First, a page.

The housing market is booming, but how long can it last and will there be a crash? Last month we looked at what was driving the current housing boom. Now everyone is asking what happens next. The truth is no one knows given the widespread uncertainties. But you don’t need to be a superforecaster to identify some of the important events coming up in the next six months and assess what they could mean for the housing market. This note looks at these and also at growing political challenges facing housing – namely planning and home-ownership.
Summer Boom – Why It Is Happening & How Long It Will Last
Local Fallout – Claimant Count Analysis
The housing market is booming but why is it happening and how long can it last considering the pandemic’s economic fallout? Every week brings news of rising prices and housing market activity but it also brings news of more job losses and other economic damage. This apparently contradictory situation suggests the housing market is disconnected from the real world but it is not particularly surprising given the inequalities in housing.
The housing market may have been all but extinguished from mid-March to mid-May but it’s now running hotter than a typical British summer and the government has thrown on more fuel in the form of a stamp duty holiday to keep the fire ablaze. What remains uncertain and concerning is what happens when the backlog of activity delayed by lockdown fades and the full effect of massive shocks from Covid-19 and Brexit feed through. This note looks at the limited evidence so far, questions whether the government have gone too early with their stamp duty holiday, and presents our illustrative scenarios for transactions and housing supply.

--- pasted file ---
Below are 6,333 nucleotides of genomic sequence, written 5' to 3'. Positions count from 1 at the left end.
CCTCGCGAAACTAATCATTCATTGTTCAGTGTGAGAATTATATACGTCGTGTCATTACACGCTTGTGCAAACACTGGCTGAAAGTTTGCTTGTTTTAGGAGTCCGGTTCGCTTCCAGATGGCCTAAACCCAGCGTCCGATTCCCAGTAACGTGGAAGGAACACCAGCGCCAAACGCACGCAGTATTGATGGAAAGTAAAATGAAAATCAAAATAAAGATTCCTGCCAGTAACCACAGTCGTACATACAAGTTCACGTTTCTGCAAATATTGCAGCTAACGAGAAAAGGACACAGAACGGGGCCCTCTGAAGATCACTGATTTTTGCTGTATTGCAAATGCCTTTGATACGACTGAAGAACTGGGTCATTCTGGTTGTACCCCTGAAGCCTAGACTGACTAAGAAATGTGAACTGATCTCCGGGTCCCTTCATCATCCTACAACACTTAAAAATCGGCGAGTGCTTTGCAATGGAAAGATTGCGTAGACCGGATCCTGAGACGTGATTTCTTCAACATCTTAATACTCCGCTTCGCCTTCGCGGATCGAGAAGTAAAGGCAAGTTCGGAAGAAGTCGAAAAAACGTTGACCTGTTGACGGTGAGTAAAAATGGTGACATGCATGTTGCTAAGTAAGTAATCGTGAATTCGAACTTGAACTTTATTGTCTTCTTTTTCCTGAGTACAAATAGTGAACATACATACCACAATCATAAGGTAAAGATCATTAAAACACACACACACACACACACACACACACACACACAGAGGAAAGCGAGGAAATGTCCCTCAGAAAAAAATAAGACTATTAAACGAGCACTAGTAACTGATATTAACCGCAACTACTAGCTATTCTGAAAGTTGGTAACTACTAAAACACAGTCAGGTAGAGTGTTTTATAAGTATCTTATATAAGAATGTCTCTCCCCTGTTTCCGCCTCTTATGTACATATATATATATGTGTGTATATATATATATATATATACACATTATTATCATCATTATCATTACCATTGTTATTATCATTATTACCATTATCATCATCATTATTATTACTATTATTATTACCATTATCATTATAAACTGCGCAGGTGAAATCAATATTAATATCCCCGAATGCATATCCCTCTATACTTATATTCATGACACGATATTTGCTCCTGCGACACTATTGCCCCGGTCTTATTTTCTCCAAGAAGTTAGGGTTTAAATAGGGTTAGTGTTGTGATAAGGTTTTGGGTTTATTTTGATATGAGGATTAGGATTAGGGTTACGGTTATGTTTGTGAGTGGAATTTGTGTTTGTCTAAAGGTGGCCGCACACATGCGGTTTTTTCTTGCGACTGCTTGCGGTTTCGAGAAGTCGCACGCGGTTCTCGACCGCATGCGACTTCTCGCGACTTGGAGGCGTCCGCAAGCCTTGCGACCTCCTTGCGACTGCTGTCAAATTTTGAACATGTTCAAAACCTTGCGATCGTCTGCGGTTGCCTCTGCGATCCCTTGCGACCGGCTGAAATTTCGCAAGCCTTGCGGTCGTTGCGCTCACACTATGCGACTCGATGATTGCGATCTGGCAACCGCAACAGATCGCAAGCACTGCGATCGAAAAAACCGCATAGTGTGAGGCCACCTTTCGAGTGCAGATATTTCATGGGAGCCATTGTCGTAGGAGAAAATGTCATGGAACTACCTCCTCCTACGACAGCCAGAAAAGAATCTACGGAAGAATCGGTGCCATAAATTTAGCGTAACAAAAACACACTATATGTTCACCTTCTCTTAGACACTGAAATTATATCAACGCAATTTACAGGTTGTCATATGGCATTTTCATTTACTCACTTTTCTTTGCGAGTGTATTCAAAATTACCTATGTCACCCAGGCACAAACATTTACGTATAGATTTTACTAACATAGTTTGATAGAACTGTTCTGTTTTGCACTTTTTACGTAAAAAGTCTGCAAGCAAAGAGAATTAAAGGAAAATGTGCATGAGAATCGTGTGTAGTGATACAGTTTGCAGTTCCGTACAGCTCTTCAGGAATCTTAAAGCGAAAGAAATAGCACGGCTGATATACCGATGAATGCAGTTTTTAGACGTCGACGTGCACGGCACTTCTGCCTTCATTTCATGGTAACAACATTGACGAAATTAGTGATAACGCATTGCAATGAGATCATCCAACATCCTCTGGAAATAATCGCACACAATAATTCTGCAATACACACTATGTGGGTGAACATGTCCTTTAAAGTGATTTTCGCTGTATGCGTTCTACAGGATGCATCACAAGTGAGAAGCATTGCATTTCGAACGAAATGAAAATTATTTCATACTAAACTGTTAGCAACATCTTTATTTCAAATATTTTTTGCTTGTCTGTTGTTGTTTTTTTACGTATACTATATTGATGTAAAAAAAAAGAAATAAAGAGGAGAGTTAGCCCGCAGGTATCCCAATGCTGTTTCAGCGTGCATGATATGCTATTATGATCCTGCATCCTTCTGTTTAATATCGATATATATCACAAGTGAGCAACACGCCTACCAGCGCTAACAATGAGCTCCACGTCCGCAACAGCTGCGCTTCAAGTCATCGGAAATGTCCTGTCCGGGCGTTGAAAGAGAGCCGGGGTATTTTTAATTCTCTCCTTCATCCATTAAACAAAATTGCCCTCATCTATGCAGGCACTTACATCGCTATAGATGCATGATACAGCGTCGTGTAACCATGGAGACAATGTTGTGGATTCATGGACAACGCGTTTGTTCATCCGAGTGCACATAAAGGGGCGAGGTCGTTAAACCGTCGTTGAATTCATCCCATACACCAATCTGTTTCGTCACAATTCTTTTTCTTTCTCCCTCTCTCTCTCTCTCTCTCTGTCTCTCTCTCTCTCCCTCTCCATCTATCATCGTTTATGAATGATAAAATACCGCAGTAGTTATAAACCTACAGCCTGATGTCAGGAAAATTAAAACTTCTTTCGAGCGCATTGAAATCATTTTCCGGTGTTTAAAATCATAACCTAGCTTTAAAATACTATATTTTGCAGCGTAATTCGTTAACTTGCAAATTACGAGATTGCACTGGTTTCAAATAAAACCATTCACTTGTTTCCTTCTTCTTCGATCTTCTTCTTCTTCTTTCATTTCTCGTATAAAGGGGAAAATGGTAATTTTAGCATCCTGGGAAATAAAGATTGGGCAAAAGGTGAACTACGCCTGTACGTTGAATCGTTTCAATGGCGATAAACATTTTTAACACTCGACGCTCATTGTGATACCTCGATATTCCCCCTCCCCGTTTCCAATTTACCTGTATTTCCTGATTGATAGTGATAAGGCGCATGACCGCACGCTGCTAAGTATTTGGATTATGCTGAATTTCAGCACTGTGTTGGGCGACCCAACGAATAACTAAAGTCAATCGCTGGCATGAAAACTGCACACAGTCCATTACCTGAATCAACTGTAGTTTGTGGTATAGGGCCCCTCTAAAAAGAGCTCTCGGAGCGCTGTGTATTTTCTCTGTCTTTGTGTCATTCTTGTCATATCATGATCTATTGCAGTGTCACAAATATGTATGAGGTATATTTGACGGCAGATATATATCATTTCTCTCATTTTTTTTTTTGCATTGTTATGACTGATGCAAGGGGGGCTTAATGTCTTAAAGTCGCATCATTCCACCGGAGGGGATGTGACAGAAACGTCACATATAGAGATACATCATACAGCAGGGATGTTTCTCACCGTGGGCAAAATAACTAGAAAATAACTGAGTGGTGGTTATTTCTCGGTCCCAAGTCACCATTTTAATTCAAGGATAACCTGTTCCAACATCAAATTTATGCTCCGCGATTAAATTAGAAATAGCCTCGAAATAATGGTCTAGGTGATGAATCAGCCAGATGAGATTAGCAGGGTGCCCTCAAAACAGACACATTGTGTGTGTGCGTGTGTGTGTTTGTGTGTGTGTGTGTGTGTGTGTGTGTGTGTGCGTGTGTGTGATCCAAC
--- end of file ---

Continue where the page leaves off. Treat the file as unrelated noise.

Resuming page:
•Market Bounces Back But How Much Is Just Delayed Demand
•Crash or No Crash, This Will Exacerbate Existing Housing Inequalities
The housing market has reopened in England and it appears to have ignored the last three months and taken off from where it was prior to the lockdown. There are numerous reports of high demand and the number of sales agreed rebounding back to normal levels. The lockdown is easing, the economy is slowly recovering, and house prices are rising. But this bounce is unlikely to last given the massive economic shock and on-going credit crunch in the mortgage market. Irrespective of the outcome, the current market will exacerbate existing inequalities.